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It’s the most wonderful time of the year, and with the holiday season comes the company of loved ones, the glee of seasonal festivities and the joy of giving. And with the thousands of gifts, cards, trees and ornaments we share comes an influx of household holiday waste.
The U.S. Environmental Protection Agency estimates that we increase our typical volume household waste by nearly a quarter during the winter holidays, producing almost 1 million additional tons nationwide.
But don’t look at garbage as the Grinch of your household’s holidays! Here’s a few tips from the National Waste & Recycling Association on how to keep your home sustainable through the New Year and beyond.
Recycle Right to stay on the Nice List
- A classic snapshot of a successful holiday haul is the pile of gift wrap, plastic packaging and empty cardboard by the fireplace. Wrapping paper is not recyclable and should not go in your curbside recycling bin. What to do? Try reusing it, along with your ribbons and bows.
- Cardboard, newspaper and many other types of paper are almost always recyclable, and your local recycling company also likely accepts a number of types of plastics, along with the bottles and cans from your festive merriment. Check with your local hauler to see what you can and can’t recycle.
- Holiday lights are a staple of the season, but inevitably they go out and must be disposed of. You should not recycle these in your curbside collection bin. However, your community waste and recycling program may accept them, as will certain retailers, including The Home Depot.
- While we’re dreaming of a white Christmas with every Christmas card we write, we’re also accumulating quite a bit of recyclable paper. Nearly 3 billion holiday cards are sold annually in the U.S. Did you know that mail is generally recyclable in most communities? Enjoy holiday cards however long you like, but don’t feel bad about recycling them when you’re ready. It’s the right thing to do!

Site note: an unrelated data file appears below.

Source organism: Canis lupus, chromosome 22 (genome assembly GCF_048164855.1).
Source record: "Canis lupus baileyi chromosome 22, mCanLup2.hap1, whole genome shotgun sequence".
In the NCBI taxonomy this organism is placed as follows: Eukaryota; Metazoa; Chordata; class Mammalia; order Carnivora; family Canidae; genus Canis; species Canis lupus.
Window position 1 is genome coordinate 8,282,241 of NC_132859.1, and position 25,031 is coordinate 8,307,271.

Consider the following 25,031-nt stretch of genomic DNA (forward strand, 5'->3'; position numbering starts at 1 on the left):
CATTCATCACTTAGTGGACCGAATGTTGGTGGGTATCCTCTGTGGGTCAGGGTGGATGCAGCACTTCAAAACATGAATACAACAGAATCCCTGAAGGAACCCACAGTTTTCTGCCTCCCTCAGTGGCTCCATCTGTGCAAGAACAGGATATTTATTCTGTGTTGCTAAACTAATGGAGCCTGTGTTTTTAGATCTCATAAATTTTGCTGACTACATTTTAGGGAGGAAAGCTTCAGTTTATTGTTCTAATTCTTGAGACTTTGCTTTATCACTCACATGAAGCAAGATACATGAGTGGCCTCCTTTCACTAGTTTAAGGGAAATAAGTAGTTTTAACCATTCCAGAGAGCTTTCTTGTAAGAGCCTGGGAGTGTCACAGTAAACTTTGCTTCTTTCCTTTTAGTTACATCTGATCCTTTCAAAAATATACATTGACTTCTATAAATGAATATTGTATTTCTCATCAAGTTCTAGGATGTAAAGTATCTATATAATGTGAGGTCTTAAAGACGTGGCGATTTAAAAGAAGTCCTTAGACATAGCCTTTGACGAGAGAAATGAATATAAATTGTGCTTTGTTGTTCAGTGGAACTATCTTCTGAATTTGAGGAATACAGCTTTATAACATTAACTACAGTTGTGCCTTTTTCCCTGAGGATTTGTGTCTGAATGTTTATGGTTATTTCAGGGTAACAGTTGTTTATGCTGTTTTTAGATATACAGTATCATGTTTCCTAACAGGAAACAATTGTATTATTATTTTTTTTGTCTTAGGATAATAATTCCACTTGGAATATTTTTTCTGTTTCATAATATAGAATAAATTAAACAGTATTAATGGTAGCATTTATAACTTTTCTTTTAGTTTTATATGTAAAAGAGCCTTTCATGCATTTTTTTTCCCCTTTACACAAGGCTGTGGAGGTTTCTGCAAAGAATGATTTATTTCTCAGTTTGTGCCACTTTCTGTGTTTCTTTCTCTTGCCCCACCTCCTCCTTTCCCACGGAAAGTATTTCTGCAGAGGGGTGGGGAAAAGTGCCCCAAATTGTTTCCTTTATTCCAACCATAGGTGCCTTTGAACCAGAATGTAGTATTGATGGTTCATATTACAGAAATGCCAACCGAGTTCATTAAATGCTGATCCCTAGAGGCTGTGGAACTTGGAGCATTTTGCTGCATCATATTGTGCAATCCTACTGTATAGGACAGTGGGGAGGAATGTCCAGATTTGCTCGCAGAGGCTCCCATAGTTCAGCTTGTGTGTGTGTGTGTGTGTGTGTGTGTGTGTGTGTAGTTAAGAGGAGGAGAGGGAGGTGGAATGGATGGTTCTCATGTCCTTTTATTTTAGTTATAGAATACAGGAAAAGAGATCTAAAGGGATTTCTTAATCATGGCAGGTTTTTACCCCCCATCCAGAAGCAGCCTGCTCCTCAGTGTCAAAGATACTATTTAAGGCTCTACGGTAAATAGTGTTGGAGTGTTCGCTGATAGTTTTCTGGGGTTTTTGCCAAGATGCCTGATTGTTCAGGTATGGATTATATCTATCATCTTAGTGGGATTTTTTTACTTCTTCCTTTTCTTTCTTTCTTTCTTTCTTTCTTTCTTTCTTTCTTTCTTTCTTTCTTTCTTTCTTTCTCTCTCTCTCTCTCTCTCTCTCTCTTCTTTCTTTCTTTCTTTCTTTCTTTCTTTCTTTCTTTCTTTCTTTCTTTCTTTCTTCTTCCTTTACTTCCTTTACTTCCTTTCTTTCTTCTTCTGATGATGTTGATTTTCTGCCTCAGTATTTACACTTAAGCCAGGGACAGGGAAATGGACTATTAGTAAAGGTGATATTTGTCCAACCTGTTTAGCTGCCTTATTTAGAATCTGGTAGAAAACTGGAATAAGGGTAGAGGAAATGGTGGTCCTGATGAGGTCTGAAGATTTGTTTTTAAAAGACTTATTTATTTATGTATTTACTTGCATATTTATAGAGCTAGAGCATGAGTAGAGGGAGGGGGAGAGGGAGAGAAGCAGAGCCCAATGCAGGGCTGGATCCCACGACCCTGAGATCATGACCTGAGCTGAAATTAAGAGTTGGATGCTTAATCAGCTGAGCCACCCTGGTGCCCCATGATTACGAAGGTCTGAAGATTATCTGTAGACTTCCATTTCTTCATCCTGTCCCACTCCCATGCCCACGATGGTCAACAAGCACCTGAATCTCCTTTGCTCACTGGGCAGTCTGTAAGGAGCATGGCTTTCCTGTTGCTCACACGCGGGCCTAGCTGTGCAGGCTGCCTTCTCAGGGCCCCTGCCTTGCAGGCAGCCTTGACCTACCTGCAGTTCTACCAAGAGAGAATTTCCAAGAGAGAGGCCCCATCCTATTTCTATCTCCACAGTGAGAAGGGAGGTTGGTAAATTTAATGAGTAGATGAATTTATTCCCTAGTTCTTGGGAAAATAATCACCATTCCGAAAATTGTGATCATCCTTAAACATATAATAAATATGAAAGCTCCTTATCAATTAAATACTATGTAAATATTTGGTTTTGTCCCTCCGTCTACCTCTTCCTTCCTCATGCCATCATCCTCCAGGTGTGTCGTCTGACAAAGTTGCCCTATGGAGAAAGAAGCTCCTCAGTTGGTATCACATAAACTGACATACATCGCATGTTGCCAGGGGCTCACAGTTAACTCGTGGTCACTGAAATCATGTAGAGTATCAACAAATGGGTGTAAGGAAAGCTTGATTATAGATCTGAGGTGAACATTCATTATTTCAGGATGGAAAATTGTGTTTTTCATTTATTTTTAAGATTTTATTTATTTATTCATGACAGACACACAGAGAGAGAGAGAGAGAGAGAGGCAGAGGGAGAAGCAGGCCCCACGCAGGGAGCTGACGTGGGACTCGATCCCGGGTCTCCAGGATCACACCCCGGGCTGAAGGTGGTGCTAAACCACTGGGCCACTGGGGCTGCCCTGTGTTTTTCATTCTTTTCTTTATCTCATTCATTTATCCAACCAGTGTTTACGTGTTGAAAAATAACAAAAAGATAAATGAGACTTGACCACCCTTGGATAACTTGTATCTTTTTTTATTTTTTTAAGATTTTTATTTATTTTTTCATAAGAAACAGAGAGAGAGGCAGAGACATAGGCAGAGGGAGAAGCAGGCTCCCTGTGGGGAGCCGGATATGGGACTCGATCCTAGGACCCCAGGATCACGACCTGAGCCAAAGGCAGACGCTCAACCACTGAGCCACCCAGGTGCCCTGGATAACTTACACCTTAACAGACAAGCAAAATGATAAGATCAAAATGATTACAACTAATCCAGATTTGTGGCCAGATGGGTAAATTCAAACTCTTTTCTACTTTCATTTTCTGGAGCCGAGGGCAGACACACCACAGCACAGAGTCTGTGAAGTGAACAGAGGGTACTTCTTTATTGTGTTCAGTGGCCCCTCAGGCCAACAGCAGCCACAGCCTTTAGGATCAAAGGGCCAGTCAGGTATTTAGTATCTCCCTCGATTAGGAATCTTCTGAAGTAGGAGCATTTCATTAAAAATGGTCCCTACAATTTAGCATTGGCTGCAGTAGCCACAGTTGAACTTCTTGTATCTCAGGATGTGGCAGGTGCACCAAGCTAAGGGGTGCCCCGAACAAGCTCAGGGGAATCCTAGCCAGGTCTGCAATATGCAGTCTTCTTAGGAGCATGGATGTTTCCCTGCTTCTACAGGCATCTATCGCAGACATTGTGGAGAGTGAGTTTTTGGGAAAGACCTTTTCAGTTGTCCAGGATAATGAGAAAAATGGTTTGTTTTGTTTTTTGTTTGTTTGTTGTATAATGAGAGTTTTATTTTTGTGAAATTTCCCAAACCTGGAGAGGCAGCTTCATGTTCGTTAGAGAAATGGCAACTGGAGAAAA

Deck the Halls with Boughs of Holly—Then Compost Them
- Many natural holiday decorations—Christmas trees, wreaths and garlands made from organic materials—can be repurposed themselves in a natural way. Some communities will host post-holiday composting and mulching events for larger items like trees, and you may be able to manage smaller items in your own home composting bin.
- If you can’t reuse every leftover item from your holiday feast—like those many fruit salads—you may be able to compost them. While meat products typically should not be composted, other natural items—fruits, vegetables, potatoes, coffee grounds and others—are welcome in the pile. You can even compost used cardboard. Try to donate other unused food to local charities before tossing.
It’s the Holiday Season, and Garbage Trucks are Comin’ Round
- After Santa’s sleigh hauls out countless gifts this holiday season, America’s dedicated waste and recycling collectors will hit the roads in full force to haul back the packaging, paper and other waste we dispose of. Spread the holiday cheer to the curbside by stowing your waste and recycling bins and carts properly and securely dispose of any sharp objects, such as broken ornaments or plates. These should not be recycled.
- Also be sure to be on the lookout for garbage trucks as closely as you’d look out for Santa’s reindeer. Remember to slow down to get around garbage trucks to protect yourself and waste workers from injury.